An industry of interchangeable and widely marketable software components in Europe is only possible if the functionality of a component can be precisely specified and the implementation (which should remain hidden) can be relied upon to implement this specification correctly.
The aims of the COMPASS working group were to:
-provide a comprehensive algebraic approach to the specification of systems and their components
-provide a formal basis for their correct development
-consolidate the theoretical background
-lay the basis for an increased power of support tools
-encompass new programming methodologies and application areas
-make progress towards the development of a uniform mathematical framework for logic and semantics within computer science.
The project brought together leading experts in the area of algebraic specification methods in an effort to consolidate and integrate the theoretical basis and apply it to software technology. The algebraic approach treats not only the syntactic aspects of interfaces but also supports the precise specifications of the semantics of generic reusable system components, providing the formal conceptual basis for their stepwise and correct development.
APPROACH AND METHODS
It is highly desirable to be able to specify only the necessary properties of a component or system in a requirement specification. This is the interface seen by the user that serves as a guideline for the implementor. It should be as precise as necessary, but also as loose as possible, avoiding over-specification of details: thus it leaves freedom for different design decisions by the implementor and is therefore likely to decrease cost and increase efficiency.
The particular design remains hidden for proprietary reasons; an implementation can be replaced by another one for the same requirement specification. Thus, a high level of abstraction from subsequently introduced design detail can be achieved. The COMPAS S working group studied the possibility of supporting the stepwise development of more detailed versions by semi-automatic tools, which should allow the verification of correctness of each step. The development process itself can be formalised as a basis for a library of generally applicable development methods.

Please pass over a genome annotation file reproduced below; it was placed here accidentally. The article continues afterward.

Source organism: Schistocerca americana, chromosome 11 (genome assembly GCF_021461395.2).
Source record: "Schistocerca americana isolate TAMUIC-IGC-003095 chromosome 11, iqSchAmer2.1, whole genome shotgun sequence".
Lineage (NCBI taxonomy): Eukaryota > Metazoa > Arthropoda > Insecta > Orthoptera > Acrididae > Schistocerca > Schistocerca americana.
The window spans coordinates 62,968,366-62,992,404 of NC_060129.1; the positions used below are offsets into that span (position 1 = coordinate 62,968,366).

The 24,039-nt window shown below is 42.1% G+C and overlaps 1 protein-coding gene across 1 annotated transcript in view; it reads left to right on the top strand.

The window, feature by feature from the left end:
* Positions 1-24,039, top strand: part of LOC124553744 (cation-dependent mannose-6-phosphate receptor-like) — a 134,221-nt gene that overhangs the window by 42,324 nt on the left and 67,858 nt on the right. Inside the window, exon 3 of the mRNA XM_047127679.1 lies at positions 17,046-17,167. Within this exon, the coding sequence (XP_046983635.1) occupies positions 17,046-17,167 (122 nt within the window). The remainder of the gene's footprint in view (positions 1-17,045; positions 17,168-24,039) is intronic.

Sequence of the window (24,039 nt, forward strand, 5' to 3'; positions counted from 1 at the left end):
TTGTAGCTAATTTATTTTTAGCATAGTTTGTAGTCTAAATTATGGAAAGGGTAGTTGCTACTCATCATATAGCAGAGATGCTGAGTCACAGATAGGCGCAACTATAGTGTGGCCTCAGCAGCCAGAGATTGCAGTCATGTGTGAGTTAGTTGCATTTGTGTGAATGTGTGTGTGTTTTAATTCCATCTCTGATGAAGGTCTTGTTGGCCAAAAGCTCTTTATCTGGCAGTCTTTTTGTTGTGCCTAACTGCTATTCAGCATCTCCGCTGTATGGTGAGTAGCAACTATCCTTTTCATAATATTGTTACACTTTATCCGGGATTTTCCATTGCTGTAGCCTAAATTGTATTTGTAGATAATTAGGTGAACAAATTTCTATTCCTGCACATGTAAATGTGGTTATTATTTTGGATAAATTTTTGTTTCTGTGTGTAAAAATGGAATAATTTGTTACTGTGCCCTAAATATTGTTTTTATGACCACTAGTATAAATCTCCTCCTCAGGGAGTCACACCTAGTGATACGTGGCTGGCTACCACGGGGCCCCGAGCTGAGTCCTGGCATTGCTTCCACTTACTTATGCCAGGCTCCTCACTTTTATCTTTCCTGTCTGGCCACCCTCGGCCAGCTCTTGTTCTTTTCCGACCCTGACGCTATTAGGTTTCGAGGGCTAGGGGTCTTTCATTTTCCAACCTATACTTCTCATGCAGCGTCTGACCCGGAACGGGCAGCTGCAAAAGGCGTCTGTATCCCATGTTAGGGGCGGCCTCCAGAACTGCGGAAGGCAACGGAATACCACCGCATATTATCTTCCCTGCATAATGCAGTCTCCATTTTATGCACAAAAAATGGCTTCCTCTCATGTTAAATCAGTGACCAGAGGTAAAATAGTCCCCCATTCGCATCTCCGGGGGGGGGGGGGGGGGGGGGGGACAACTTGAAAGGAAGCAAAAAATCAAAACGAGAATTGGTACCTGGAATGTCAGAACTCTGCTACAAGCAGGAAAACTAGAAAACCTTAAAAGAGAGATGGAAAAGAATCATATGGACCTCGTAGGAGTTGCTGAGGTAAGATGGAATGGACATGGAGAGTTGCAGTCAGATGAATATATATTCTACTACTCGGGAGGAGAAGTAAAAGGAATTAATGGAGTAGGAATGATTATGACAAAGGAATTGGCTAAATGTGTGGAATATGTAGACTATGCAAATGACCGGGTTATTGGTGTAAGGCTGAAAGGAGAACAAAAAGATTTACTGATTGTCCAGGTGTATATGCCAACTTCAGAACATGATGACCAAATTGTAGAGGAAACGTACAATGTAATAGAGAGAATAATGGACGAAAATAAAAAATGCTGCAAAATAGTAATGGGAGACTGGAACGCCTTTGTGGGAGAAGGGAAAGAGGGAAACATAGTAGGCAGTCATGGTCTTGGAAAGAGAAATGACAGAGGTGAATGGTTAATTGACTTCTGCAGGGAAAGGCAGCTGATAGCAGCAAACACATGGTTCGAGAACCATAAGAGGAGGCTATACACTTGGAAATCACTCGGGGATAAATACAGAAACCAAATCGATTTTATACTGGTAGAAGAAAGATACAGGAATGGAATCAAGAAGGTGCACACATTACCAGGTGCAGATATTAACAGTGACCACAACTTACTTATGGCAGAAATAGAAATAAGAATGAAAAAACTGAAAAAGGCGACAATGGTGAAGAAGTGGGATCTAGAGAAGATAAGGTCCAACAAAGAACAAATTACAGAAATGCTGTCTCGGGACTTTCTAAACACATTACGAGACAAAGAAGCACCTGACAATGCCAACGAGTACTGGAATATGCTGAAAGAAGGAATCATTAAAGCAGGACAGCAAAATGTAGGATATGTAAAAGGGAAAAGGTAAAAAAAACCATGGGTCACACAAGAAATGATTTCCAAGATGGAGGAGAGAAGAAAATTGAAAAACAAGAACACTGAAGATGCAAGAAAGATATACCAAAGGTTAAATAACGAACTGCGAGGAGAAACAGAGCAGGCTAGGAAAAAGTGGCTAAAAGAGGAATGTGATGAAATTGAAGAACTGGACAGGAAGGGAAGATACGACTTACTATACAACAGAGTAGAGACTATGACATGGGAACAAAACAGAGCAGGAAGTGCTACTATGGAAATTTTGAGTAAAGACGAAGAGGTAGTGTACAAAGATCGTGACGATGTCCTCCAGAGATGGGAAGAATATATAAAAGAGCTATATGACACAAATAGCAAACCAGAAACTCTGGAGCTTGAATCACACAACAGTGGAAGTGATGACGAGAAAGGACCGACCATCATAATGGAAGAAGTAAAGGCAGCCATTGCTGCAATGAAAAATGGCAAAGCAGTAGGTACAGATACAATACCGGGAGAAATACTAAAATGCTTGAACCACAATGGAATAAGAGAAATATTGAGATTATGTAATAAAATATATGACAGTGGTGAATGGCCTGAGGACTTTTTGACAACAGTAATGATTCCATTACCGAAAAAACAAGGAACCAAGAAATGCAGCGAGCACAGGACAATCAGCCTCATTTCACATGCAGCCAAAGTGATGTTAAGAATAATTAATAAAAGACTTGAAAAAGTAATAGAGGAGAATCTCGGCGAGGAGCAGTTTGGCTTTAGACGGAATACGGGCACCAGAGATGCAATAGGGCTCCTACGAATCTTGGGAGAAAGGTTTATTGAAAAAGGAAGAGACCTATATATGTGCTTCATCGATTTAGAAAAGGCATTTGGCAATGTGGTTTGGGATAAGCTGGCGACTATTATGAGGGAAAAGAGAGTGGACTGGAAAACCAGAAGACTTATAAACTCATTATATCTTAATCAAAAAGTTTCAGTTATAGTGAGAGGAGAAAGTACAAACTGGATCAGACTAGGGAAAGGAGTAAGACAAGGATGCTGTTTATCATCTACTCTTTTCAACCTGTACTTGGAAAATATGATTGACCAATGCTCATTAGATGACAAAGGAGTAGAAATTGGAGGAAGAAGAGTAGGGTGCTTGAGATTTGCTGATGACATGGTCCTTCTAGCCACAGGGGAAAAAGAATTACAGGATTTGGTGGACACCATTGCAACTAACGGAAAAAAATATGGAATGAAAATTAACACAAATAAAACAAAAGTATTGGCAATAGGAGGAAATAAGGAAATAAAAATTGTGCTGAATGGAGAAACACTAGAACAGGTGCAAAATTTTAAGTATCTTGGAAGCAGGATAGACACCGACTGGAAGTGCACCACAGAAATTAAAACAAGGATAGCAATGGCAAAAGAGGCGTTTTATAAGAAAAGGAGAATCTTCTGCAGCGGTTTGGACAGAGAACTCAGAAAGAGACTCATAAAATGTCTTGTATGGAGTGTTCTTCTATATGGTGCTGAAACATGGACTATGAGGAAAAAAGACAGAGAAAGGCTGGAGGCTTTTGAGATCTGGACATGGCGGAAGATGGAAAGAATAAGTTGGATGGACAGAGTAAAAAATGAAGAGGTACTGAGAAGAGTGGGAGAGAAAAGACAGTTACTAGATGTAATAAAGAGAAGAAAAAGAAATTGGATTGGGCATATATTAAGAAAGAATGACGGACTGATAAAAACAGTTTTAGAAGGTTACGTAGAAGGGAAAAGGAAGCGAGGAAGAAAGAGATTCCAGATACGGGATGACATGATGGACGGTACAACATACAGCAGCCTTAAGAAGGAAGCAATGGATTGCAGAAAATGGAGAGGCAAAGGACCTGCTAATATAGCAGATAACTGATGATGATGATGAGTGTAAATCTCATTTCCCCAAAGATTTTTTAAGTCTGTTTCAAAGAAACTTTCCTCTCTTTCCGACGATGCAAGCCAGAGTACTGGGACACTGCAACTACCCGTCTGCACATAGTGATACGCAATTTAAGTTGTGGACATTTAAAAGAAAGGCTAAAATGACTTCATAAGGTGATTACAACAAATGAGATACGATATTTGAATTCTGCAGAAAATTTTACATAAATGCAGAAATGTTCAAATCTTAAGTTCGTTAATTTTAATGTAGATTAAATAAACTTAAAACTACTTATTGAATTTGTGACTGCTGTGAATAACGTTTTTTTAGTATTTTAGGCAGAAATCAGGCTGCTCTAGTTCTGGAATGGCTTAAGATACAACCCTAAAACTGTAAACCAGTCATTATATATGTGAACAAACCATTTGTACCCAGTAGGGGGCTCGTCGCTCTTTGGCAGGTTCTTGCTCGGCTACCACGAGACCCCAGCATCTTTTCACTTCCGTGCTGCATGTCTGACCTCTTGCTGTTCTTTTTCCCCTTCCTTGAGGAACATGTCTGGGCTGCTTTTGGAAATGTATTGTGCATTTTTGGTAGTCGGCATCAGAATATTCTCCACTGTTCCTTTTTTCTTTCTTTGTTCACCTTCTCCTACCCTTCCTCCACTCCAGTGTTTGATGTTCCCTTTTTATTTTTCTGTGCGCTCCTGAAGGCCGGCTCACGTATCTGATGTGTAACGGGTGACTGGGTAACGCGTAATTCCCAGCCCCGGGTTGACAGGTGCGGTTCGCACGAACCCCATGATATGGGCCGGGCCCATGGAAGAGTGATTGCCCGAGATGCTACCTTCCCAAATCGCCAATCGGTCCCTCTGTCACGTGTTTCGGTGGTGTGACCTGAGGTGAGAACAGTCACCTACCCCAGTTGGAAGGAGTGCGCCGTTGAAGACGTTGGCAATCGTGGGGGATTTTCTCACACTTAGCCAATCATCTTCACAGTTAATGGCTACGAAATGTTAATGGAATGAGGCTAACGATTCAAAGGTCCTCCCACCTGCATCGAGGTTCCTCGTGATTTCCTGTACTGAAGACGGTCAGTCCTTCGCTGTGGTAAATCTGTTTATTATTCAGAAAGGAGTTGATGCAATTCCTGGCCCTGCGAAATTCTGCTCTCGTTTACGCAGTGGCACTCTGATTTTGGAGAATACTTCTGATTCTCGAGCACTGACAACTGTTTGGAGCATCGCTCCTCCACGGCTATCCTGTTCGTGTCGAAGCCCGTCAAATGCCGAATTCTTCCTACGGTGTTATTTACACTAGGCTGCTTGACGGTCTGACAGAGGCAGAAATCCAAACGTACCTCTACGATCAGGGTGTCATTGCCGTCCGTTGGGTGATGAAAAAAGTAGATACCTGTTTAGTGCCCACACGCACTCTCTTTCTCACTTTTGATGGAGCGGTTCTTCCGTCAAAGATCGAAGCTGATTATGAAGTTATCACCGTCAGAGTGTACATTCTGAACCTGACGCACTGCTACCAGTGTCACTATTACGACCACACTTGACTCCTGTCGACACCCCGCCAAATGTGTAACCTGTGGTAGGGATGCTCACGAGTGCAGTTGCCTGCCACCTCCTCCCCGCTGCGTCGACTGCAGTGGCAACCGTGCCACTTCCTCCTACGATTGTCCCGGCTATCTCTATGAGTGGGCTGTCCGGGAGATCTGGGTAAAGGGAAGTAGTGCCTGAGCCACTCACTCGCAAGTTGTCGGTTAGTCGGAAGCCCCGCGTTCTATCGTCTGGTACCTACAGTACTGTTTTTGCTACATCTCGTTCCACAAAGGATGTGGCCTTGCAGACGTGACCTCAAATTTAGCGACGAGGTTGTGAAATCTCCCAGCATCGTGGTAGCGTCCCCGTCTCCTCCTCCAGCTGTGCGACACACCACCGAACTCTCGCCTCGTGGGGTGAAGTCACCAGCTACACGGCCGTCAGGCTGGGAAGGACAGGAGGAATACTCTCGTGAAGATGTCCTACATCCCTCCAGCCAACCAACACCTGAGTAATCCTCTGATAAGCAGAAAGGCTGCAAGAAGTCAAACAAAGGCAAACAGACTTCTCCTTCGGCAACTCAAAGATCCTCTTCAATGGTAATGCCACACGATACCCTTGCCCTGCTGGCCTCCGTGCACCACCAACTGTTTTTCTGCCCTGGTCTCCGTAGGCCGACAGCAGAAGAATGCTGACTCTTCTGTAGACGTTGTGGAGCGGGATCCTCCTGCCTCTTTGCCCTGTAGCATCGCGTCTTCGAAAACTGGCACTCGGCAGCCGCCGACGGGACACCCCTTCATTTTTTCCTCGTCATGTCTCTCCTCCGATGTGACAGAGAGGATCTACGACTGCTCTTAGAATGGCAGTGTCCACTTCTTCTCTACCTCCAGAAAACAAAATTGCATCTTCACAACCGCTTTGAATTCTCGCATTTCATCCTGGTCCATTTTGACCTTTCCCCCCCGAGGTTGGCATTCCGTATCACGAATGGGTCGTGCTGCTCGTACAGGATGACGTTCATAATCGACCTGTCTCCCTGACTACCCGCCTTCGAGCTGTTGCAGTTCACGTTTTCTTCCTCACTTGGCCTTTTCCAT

The flourishing activities in the area of algebraic specification in the past 15 years have led to an abundance of technically different approaches, theories, and concepts. This seeming diversity is only superficial; all approaches share a common framework and mathematical basis.
PROGRESS AND RESULTS
Algebraic techniques, stimulated by COMPASS members, have already played a dominant role in several national and international research projects, among them various ESPRIT projects such as DRAGON, FOR-ME-TOO, GRASPIN, LOTOSPHERE, METEOR, PEACOCK, PROSPECTRA, RAISE and SEDOS.
During the first two years, about 300 research papers have been published by project members (not counting those of associated scientific correspondents). Consolidation of different approaches and extensions into new areas is being attempted in several focal areas, with emphasis so far on the structure of systems (modularisation, re-usability), structure of developments and proofs, and concurrency.
Other fruitful areas of work include logical foundations, development concepts (methodology, specification languages), environments and tools (prototyping, theorem-proving, term rewriting), and applications.
Group members have significantly contributed to the development of specification languages and methodologies for development, and also to semi-automatic tools and even complete development environments based on algebraic specifications. For example, the ESPRIT project PROSPECTRA, in which six COMPASS members have been involved; The ASSPEGIQUE system has been used in METEOR; the ACT set of tools is integrated into the systems developed in SEDOS and LOTOSPHERE.
COMPASS members have initiated a new Working Group 14.3 "Foundations of Systems Specification" of the International Federation of Information Processing (IFIP). Its first meeting will be at the next COMPASS/AOT Workshop near Barcelona in October 1992. Members are also actively involved in a German joint project KORSO (Korrekte Software) funded by the BMFT since 1991.
COMPASS work will be continued in COMPASS II (6112).
Industry has a growing interest in using formal methods and tools to increase reliability (based on correctness relative to a formal requirements specification) and productivity (through abstraction and reuse).
Government institutions and private industry are starting to require adherence to formal development methodologies in security and safety-critical areas. The economic impact of reliability, reusability and the potential for early prototyping is increasingly recognised in industry, influenced by a traditionally stronger awareness in the hardware area.
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